Adapted from the writings of Rabbi YY Jacobson based on the Maharal’s teachings

We are blessed to live in the United States where we can celebrate our Judaism. However, the Jewish people are still in exile. Jews have been celebrating Passover, their freedom, regardless of the lack of freedom around them.  They celebrated during the inquisition and during the holocaust. Obviously, the celebration of freedom is not simply commemorating the lack of oppression, the ability for frivolous self-indulgence, or getting rid of the yoke of responsibility.

In Egyptian society one was not allowed to dream of self-determination; everything was controlled by the Pharaohs. The freedom of Passover changed the way we think about ourselves. We have a choice to do the right thing, or the opposite. We can choose our future. We can celebrate our ability to be ourselves even when circumstances make it seem impossible. Why? Because we are free.

To quote Viktor Frankl: “Everything can be taken from a man but one thing: the last of the human freedoms—to choose one’s attitude in any given set of circumstances, to choose one’s own way.”

One of the responsibilities of the Jewish people was, and is, to impart this discovery to all of humanity. We must preserve the freedom and dignity of every individual under the sovereignty of a free G‑d. A G-d who desired free human beings who choose to construct a world founded on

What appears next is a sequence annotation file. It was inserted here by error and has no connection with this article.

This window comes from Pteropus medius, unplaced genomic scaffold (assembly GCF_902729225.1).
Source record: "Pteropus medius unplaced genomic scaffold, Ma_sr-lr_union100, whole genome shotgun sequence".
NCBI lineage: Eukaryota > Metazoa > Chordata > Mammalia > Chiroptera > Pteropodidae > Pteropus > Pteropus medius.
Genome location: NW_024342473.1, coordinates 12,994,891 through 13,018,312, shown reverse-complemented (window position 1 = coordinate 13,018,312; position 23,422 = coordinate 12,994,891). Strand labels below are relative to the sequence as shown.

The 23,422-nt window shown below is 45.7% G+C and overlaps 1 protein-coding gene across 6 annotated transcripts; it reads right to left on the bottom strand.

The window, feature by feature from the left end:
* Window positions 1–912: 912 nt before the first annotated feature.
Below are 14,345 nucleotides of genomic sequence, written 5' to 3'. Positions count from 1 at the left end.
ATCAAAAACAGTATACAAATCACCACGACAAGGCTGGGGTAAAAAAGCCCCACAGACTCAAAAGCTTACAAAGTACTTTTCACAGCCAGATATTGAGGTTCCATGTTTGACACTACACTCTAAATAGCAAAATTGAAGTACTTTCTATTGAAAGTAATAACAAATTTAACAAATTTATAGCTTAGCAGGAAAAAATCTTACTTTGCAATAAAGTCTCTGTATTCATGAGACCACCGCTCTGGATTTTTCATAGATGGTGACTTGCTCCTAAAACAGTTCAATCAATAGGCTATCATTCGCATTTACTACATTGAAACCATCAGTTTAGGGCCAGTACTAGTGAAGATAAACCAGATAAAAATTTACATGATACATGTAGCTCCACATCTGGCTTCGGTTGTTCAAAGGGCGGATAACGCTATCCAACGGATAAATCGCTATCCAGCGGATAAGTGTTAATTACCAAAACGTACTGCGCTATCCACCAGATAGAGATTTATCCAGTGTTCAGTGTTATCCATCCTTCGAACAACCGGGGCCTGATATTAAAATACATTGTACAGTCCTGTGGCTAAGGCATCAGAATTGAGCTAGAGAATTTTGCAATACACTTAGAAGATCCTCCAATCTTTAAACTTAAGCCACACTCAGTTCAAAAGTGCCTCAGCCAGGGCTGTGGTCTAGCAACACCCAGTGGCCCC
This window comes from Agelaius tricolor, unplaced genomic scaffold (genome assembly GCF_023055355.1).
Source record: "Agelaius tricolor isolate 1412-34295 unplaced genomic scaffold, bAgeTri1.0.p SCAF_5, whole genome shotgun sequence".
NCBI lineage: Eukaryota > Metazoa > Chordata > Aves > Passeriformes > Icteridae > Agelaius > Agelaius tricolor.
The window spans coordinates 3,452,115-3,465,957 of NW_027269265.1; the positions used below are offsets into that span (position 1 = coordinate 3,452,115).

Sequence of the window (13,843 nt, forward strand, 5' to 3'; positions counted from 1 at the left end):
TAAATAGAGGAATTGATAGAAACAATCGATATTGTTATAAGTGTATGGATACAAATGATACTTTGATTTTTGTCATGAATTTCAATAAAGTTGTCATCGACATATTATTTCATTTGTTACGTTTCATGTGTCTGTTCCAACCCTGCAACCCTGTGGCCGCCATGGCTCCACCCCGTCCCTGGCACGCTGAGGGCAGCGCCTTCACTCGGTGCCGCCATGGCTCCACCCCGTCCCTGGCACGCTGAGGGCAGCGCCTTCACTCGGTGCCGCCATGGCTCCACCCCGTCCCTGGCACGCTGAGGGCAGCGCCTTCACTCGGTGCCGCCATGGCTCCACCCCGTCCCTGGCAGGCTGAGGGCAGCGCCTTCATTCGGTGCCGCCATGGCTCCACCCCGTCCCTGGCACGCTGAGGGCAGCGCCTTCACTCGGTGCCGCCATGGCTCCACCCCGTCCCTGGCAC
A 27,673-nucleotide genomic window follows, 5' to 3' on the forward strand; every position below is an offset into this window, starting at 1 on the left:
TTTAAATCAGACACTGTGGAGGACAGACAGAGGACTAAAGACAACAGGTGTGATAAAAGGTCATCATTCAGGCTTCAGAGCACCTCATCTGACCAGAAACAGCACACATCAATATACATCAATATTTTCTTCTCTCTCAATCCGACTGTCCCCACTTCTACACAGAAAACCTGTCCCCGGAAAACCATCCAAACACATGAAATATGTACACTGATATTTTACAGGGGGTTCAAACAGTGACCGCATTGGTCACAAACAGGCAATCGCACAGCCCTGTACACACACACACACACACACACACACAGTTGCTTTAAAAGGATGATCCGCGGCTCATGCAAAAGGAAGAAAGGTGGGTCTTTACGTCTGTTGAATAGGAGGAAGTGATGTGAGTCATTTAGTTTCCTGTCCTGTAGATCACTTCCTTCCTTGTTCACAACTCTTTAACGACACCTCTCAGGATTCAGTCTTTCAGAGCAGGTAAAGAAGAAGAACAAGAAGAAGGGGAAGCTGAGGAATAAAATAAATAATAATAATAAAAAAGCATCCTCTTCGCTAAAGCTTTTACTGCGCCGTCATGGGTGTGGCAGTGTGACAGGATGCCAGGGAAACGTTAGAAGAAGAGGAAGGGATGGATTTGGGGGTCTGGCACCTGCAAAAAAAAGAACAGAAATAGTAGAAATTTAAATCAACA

1)      freedom,
2)      the dignity of the individual and
3)      the  moral calling to build a fragment of heaven on planet earth.

Our freedom from the Egyptian bondage, read about in this week’s Torah portion, forces us to see ourselves inherently as free. Our very being must cry out in protest against tyranny and cruelty and remain obsessed with the belief that the future must be different. Redemption is yet to come and that a society in which evil and corruption rules cannot endure.

Reading about the Jews leaving Egypt reminds us of the awareness and yearning of freedom, and the conviction that freedom is the innate right of every human being.

Man yearns to reflect G‑d. Man, created in G‑d’s image, yearns to be utterly divine, hence utterly free. It is this G‑dliness inherent in a human being that drives us to constantly challenge and transcend the limits imposed on us, including even the limits of our own nature.

Have a good Shabbos,
Good Shabbos!
Rabbi Mendel Schusterman

Thanks to my brother, Rabbi Kushi Schusterman, of Chabad Bel Air, Maryland for sharing the above thought.